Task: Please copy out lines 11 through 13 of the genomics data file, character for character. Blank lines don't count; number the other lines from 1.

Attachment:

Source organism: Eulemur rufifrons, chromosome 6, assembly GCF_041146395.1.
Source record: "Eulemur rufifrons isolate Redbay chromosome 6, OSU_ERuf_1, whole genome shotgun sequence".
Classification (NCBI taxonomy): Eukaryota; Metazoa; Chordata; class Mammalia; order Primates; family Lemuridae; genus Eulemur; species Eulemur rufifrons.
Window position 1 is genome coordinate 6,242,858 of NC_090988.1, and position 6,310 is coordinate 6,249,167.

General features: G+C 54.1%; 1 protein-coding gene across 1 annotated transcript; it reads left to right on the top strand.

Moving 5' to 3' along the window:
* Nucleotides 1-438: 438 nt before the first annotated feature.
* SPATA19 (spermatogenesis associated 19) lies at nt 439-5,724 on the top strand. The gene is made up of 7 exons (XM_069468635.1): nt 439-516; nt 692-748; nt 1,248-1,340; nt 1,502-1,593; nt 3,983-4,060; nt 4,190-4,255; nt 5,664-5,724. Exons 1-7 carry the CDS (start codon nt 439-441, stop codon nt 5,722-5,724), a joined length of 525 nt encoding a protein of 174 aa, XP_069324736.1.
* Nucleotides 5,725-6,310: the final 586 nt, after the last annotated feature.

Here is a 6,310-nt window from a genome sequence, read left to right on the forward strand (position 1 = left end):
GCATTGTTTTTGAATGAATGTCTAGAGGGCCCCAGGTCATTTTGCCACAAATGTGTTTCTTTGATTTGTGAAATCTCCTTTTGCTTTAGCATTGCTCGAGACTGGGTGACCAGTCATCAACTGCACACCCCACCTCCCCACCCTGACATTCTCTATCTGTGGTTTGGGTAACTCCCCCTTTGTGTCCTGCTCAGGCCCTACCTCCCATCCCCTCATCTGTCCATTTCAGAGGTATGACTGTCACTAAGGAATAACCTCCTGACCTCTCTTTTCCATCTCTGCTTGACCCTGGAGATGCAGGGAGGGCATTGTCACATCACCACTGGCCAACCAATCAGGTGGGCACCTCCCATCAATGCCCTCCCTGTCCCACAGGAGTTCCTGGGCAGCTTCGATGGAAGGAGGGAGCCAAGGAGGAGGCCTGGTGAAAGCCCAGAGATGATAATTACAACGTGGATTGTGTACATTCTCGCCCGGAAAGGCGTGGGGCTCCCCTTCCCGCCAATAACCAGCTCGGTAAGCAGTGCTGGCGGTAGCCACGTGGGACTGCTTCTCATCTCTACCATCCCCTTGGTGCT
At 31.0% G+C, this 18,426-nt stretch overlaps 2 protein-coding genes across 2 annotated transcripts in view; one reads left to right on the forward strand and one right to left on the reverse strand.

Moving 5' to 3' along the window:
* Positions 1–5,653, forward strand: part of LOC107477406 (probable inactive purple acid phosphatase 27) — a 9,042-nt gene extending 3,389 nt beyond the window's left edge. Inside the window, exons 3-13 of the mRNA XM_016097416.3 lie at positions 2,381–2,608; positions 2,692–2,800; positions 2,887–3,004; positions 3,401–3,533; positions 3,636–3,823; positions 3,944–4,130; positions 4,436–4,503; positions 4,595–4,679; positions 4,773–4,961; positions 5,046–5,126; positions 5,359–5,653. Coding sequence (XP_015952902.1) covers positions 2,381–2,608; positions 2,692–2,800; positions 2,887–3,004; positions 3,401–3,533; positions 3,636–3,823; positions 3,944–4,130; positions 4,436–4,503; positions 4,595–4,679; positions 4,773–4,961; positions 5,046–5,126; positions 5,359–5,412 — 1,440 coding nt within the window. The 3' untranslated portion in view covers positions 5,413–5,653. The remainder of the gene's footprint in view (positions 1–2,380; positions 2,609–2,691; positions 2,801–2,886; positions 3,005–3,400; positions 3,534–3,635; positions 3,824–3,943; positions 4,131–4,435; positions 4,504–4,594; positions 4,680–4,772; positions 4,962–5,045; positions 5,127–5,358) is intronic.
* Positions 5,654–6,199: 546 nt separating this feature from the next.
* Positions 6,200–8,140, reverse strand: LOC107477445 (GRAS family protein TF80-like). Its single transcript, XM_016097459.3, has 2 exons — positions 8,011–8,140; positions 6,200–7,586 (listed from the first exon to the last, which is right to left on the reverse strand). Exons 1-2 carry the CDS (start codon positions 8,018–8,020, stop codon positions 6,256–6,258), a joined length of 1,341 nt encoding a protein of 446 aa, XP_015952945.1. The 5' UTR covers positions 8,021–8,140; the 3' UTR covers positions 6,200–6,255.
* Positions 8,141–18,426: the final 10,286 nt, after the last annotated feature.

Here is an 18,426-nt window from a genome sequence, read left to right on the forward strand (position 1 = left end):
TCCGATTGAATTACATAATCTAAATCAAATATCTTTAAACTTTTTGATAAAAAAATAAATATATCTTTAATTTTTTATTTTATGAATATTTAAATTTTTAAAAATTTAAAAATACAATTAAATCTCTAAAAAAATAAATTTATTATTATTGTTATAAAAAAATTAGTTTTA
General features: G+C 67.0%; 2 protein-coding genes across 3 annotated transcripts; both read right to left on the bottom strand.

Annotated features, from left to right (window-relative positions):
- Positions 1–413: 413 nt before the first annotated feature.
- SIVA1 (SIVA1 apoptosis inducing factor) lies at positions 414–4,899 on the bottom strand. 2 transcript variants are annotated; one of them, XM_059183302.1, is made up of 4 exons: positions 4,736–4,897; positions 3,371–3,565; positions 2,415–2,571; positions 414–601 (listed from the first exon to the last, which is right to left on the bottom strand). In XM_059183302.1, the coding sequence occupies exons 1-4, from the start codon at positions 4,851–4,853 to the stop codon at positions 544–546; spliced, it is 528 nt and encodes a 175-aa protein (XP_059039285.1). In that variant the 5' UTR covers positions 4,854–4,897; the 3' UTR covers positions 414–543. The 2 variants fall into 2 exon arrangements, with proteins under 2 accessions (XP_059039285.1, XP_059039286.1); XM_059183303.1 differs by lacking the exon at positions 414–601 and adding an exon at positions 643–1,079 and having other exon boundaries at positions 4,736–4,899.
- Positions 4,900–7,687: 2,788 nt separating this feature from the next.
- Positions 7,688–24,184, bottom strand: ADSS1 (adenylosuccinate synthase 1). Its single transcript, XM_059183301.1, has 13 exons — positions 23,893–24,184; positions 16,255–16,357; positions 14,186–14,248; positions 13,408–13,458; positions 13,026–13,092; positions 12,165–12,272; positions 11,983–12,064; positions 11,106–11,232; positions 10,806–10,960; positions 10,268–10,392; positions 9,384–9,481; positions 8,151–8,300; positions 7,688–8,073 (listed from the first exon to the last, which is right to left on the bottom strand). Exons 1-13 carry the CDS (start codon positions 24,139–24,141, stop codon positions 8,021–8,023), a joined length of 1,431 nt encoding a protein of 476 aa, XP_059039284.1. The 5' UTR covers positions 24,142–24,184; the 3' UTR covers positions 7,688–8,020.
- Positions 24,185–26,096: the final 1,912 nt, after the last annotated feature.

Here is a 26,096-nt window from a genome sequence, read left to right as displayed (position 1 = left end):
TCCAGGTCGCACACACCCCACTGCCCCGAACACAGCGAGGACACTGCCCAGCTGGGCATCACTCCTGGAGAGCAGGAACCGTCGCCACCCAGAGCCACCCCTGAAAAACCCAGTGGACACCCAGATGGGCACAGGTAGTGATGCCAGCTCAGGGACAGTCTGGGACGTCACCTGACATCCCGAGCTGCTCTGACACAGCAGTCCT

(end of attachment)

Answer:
GCATTGTTTTTGAATGAATGTCTAGAGGGCCCCAGGTCATTTTGCCACAAATGTGTTTCTTTGATTTGTGAAATCTCCTTTTGCTTTAGCATTGCTCGAGACTGGGTGACCAGTCATCAACTGCACACCCCACCTCCCCACCCTGACATTCTCTATCTGTGGTTTGGGTAACTCCCCCTTTGTGTCCTGCTCAGGCCCTACCTCCCATCCCCTCATCTGTCCATTTCAGAGGTATGACTGTCACTAAGGAATAACCTCCTGACCTCTCTTTTCCATCTCTGCTTGACCCTGGAGATGCAGGGAGGGCATTGTCACATCACCACTGGCCAACCAATCAGGTGGGCACCTCCCATCAATGCCCTCCCTGTCCCACAGGAGTTCCTGGGCAGCTTCGATGGAAGGAGGGAGCCAAGGAGGAGGCCTGGTGAAAGCCCAGAGATGATAATTACAACGTGGATTGTGTACATTCTCGCCCGGAAAGGCGTGGGGCTCCCCTTCCCGCCAATAACCAGCTCGGTAAGCAGTGCTGGCGGTAGCCACGTGGGACTGCTTCTCATCTCTACCATCCCCTTGGTGCT
At 31.0% G+C, this 18,426-nt stretch overlaps 2 protein-coding genes across 2 annotated transcripts in view; one reads left to right on the forward strand and one right to left on the reverse strand.

Moving 5' to 3' along the window: